THE MAN FROM LARAMIE —-the last of the five much-lauded westerns James Stewart starred in for director Anthony Mann came in solid #30 in 1955, grossing $9,400,000. As in their other outdoor sagas, Stewart is out to get-even, though his character this time is more easygoing than in the other stories, and is subjected to enough false accusation and physical abuse to fill the lot.
“This is the most unfriendly country I’ve ever been in. Why is everybody so touchy?”
Written by Philip Yordan and Frank Burt, this handsome-looking melodrama has King Lear elements infused into its scripting as wagoneer ‘Will Lockhart’ (Stewart) arrives in the New Mexican burg of Coronado and in short order runs afoul of the ruling family, domineering rancher ‘Alec Waggomann’ (Donald Crisp), tough but fair, his devoted foreman/adopted son ‘Vic’ (Arthur Kennedy) and blood-son, the undisciplined and vicious ‘Dave’ (Alex Nicol). The old man’s pretty niece ‘Barbara’ (Cathy O’Donnell) is engaged to Vic but is intrigued by the laconic Lockhart. Someone, make that everyone, is gonna get hurt before the 103 minutes conclude.
Well acted, it’s heavy on continual reversals of fortune that while unlikely, are put across by the pro cast. Quite comfortable for a lazy afternoon watch thanks to the excellent widescreen cinematography of Charles Lang,Jr., who provides some striking landscape shots. Director Mann stages much of it in late afternoon/early evening light, making for a redolent sense of “being there”. Filming was done in New Mexico, around Sante Fe and Taos and at Window Rock in Arizona. All the Mann-Stewart westerns bore a rugged look with extensive location shooting.
They also all featured jarring violence: this is the one where Stewart gets dragged through a campfire, sees his teams of mules slaughtered and then sadistically gets a hole blasted in his hand by a .45 (which in reality would have been rather more of an impediment than the movie presents).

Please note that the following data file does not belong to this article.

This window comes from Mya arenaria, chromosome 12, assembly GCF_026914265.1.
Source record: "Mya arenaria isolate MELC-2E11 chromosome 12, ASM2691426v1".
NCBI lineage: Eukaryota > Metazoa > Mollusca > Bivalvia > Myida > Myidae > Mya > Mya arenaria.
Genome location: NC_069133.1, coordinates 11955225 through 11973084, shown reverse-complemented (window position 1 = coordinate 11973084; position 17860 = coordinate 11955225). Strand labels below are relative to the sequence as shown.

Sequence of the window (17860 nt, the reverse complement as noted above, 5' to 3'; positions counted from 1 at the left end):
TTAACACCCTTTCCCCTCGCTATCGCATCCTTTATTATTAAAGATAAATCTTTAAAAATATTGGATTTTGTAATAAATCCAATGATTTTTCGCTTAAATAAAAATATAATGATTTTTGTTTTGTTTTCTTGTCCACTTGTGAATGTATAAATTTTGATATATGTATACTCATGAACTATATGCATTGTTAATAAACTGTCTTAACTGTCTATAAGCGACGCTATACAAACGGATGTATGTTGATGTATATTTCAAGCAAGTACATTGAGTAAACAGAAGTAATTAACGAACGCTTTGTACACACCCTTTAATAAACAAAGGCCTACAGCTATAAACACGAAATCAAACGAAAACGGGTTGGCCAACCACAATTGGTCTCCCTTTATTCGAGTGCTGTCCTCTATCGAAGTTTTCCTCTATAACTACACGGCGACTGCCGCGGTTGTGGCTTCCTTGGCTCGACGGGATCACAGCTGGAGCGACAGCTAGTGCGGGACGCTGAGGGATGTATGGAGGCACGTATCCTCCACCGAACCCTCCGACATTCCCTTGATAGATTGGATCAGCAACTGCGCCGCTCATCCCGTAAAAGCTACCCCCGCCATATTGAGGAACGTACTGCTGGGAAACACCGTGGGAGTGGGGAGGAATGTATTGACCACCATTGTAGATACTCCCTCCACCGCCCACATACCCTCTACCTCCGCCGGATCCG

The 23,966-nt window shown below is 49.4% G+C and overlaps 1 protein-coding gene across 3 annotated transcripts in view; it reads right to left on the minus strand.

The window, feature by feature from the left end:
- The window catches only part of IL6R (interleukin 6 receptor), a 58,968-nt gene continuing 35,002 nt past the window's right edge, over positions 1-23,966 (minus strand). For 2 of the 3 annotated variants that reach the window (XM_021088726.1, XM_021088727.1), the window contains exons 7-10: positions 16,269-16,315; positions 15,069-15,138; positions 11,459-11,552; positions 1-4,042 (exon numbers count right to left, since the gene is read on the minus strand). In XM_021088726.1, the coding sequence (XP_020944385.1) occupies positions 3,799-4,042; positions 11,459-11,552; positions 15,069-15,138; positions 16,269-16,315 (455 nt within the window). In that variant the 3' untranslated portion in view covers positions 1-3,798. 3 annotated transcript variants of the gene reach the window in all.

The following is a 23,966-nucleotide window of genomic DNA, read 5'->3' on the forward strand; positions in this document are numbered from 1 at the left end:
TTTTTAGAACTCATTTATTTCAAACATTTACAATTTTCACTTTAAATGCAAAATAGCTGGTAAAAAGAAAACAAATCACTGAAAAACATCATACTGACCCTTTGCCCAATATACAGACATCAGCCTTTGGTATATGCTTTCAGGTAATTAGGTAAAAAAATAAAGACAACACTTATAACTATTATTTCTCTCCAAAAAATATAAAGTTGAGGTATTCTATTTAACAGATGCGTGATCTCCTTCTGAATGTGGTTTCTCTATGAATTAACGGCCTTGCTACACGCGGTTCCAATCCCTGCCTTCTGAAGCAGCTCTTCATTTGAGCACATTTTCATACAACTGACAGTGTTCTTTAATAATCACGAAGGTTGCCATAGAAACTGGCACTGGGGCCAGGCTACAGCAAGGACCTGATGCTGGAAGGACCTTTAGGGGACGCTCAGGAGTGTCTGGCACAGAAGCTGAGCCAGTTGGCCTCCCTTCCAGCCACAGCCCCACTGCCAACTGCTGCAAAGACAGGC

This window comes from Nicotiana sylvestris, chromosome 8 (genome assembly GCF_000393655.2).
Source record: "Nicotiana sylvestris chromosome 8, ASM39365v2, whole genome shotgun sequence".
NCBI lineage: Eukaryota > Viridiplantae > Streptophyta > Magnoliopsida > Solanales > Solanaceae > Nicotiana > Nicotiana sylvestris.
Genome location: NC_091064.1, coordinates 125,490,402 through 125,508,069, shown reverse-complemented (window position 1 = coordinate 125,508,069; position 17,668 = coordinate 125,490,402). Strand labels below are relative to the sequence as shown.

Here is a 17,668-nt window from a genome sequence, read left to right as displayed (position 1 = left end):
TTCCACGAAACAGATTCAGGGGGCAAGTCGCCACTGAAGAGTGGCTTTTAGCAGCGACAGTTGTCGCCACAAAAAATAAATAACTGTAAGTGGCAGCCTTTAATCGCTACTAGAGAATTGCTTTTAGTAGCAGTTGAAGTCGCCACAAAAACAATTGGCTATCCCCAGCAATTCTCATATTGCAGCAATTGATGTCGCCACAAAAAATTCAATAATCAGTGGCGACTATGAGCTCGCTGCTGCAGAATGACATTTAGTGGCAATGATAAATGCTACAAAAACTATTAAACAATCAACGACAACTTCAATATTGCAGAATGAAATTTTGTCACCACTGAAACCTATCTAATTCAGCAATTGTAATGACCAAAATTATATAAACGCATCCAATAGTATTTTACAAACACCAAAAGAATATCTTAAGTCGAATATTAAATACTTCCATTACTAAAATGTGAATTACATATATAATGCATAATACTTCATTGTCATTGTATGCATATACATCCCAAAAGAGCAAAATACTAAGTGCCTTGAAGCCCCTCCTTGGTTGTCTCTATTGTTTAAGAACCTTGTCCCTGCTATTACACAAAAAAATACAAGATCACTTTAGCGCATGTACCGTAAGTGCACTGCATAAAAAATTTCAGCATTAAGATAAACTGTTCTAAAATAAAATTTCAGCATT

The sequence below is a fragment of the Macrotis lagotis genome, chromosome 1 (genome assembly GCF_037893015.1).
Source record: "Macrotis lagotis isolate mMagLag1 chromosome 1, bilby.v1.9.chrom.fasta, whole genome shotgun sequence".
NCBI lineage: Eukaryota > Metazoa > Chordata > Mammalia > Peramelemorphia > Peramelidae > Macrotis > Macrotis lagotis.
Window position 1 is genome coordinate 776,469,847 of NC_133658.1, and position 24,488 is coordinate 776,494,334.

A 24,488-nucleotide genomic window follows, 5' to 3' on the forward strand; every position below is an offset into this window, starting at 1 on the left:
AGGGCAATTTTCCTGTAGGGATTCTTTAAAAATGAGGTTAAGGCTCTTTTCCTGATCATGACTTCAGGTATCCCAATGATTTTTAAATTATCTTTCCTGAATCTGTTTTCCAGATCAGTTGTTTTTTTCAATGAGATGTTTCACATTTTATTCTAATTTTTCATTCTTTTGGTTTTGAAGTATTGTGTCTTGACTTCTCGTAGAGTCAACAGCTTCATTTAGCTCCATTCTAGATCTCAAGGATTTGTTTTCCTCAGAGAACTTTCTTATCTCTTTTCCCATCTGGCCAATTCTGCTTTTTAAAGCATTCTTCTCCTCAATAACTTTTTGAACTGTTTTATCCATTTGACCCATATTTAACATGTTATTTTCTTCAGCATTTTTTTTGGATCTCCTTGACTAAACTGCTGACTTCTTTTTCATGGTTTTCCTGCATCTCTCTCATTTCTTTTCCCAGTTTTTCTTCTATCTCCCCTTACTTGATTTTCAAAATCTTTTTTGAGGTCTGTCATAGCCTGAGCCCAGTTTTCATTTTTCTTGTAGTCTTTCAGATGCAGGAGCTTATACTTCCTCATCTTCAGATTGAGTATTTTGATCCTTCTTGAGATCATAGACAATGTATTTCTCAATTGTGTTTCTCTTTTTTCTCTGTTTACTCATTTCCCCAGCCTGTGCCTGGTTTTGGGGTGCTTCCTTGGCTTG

Stewart’s relaxed but determined manner and ingratiating smile are winning, Kennedy ably delivers pent-up anxiety, Crisp is solid as ever, O’Donnell sweet (if saddled with abrupt character course reverses). Nicol has to ham it up more as the psychotic ‘bad son’, and at 39 he seems a mite old to be acting like such a delinquent. All in, the cast and crew are stronger than their material, which paints some broad strokes in quick flourishes that are more convenient for propelling plot than locking logic.
With Aline MacMahon (good), Wallace Ford (not convincing), Jack Elam, John War Eagle, James Millican, Frank DeKova and Beulah Archuletta (‘Look’ from The Searchers). The awful title tune is one of the lamest of the decade.
* Mann and Stewart also teamed in a bigger hit that year, Strategic Air Command, but their five-year, eight-picture partnership ended with hurt feelings when Mann declined directing Jimmy in 1957s Night Passage. I’m a big fan of their first, 1950s shoot’em’up Winchester ’73 and enjoy Bend Of The River (1952) and ’54s The Far Country. Critics are usually gaga over 1953s The Naked Spur, but I think that overwrought item the weakest of the bunch. The likeable, tuneful sentiment of The Glenn Miller Story (’54) and the visually impressive Strategic Air Command were their biggest successes, while the dumbo Thunder Bay is best left floating. Mann’s non-Stewart westerns are Devil’s Doorway and The Furies, both from 1950, both excellent, 1955s offbeat The Last Frontier, 57s dull The Tin Star, the mean Man Of The West from 1958, and the big-scale disappointment Cimarron from 1960. Stewart’s other saddle stories: Destry Rides Again, Night Passage, Two Rode Together, The Man Who Shot Liberty Valance, How The West Was Won, Cheyenne Autumn, The Rare Breed, Firecreek, Bandolero!, The Cheyenne Social Club and The Shootist.